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Marking Triatoma brasiliensis, Triatoma pseudomaculata and Rhodnius nasutus Nymphs with Trace Elements: Element Persistence and Effects of Marking on Insect Mortality.

Valença-Barbosa C, Sarquis O, Freire AS, David MR, Santelli RE, Monteiro FA, Lima MM, Maciel-de-Freitas R - PLoS Negl Trop Dis (2016)

Bottom Line: Previous evidence shows that there is little or no genetic differentiation between populations at the microgeographic level, which often precludes indirect estimations of dispersal capability based on genetic markers.In such situations, MRR studies are more suitable as they measure insect movement directly from one site to another, instead of effective migration (i.e. gene flow).The determination of a reliable and persistent marking method is the first step towards the development of meaningful ecological estimates through the application of MRR methodology.

View Article: PubMed Central - PubMed

Affiliation: Laboratório de Transmissores de Hematozoários, Instituto Oswaldo Cruz, Fiocruz, Rio de Janeiro, Brazil.

ABSTRACT

Background: Field ecologists often rely on mark-release-recapture (MRR) experiments to estimate population dynamics parameters for a given species. In the case of a medically important taxon, i.e., a disease vector, inferences on species survival and dispersal rates are particularly important as they have the potential to provide insights into disease transmission dynamics in endemic areas. Medical entomologists have traditionally used fluorescent dusts to externally mark the cuticle of insects. However, dust marking is usually restricted to the adult life stage because immature insects lose the mark when they molt.

Methodology/principal findings: We evaluated the efficacy of 13 trace elements in marking nymphs of three native Brazilian Chagas disease vectors: Triatoma brasiliensis, Triatoma pseudomaculata, and Rhodnius nasutus. Cr and Cu were detected in over 97% of T. brasiliensis (34/35 31/31 for Cr and Cu), while Cu and Mn were detected in more than 95% of T. pseudomaculata (29/29 for Cu and 28/29 for Mn) tested 120 days after marking. Only Mn marked over 90% of R. nasutus nymphs (38/41). Overall, trace elements had no negative effects on T. pseudomaculata longevity, but As-marked T. brasiliensis nymphs (p<0.01), and Cd-marked R. nasutus nymphs (p<0.01) had significantly shorter lifespan.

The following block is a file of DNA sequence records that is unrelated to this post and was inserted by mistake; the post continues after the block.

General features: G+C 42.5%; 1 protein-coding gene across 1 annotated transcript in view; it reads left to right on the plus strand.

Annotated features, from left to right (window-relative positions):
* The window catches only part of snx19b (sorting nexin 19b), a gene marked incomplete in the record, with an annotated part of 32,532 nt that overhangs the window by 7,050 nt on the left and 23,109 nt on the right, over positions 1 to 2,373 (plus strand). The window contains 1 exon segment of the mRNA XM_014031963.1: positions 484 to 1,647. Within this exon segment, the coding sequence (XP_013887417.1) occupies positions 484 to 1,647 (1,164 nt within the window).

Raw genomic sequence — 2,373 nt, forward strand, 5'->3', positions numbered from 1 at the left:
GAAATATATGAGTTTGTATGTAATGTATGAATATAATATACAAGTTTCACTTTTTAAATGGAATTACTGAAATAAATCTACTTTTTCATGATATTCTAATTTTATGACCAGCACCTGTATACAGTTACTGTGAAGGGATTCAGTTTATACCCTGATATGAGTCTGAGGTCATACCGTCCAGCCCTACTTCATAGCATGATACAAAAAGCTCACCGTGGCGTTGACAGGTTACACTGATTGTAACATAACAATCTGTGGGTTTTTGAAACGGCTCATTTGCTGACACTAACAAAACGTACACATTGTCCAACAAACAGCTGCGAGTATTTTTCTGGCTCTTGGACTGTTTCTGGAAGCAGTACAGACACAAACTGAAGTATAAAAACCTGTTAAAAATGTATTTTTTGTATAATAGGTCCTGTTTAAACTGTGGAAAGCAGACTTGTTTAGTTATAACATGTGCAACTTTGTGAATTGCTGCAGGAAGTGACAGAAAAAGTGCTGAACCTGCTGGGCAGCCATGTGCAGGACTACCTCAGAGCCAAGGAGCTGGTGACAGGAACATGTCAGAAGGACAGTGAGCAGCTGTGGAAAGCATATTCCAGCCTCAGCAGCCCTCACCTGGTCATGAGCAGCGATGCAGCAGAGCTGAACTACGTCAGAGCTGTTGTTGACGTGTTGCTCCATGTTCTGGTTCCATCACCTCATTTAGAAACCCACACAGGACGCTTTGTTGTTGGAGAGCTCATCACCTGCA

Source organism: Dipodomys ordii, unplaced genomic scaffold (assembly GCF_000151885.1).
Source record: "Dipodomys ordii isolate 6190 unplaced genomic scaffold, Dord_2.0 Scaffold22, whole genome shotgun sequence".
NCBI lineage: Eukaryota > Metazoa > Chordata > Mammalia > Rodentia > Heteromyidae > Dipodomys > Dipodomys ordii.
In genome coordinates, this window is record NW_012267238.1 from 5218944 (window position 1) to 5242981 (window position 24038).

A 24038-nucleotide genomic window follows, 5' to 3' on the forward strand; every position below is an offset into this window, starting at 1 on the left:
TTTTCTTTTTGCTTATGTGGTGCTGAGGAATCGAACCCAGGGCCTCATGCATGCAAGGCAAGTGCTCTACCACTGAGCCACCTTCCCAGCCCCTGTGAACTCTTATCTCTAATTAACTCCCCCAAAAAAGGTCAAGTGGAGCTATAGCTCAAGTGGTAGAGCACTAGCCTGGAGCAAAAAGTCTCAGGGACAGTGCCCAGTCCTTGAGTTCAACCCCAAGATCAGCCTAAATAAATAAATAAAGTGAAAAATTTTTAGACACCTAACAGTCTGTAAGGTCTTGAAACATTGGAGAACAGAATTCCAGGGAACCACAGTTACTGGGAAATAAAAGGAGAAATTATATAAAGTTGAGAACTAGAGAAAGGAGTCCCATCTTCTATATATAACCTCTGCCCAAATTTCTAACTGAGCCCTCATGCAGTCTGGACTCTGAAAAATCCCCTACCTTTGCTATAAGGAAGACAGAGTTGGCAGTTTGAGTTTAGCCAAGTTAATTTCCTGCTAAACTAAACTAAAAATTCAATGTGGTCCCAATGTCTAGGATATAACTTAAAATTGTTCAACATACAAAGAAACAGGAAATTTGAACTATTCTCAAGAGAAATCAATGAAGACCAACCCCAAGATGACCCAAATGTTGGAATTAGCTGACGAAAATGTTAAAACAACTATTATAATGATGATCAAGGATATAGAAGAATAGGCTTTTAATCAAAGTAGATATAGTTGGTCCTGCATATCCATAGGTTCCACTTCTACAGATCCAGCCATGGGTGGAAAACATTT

Conclusions/significance: Previous evidence shows that there is little or no genetic differentiation between populations at the microgeographic level, which often precludes indirect estimations of dispersal capability based on genetic markers. In such situations, MRR studies are more suitable as they measure insect movement directly from one site to another, instead of effective migration (i.e. gene flow). The determination of a reliable and persistent marking method is the first step towards the development of meaningful ecological estimates through the application of MRR methodology. Here, we have identified trace elements that can be used for mark and recapture studies of three triatomine species in Brazil.

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Related in: MedlinePlus

Survival analysis of Triatoma brasiliensis fed with sheep blood enriched with one of the following trace elements: As (N = 27), Cd (N = 31), Cr (N = 36), Cu (N = 31) and control group (N = 40).
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pntd.0004548.g001: Survival analysis of Triatoma brasiliensis fed with sheep blood enriched with one of the following trace elements: As (N = 27), Cd (N = 31), Cr (N = 36), Cu (N = 31) and control group (N = 40).

Mentions: We found no differences in the survival of T. brasiliensis marked with Cd (HR: 1.02; p-value = 0.96) or Cu (HR: 0.48; p-value = 0.21) in relation to control. Surprisingly, Cr-marked insects survived more than the control group (HR: 0.09; p-value = 0.03) (Fig 1, Table 3). A high proportion of Cd, Cu and Cr-marked triatomines (71 to 97%) of the insects survived up to 120 days (Table 2).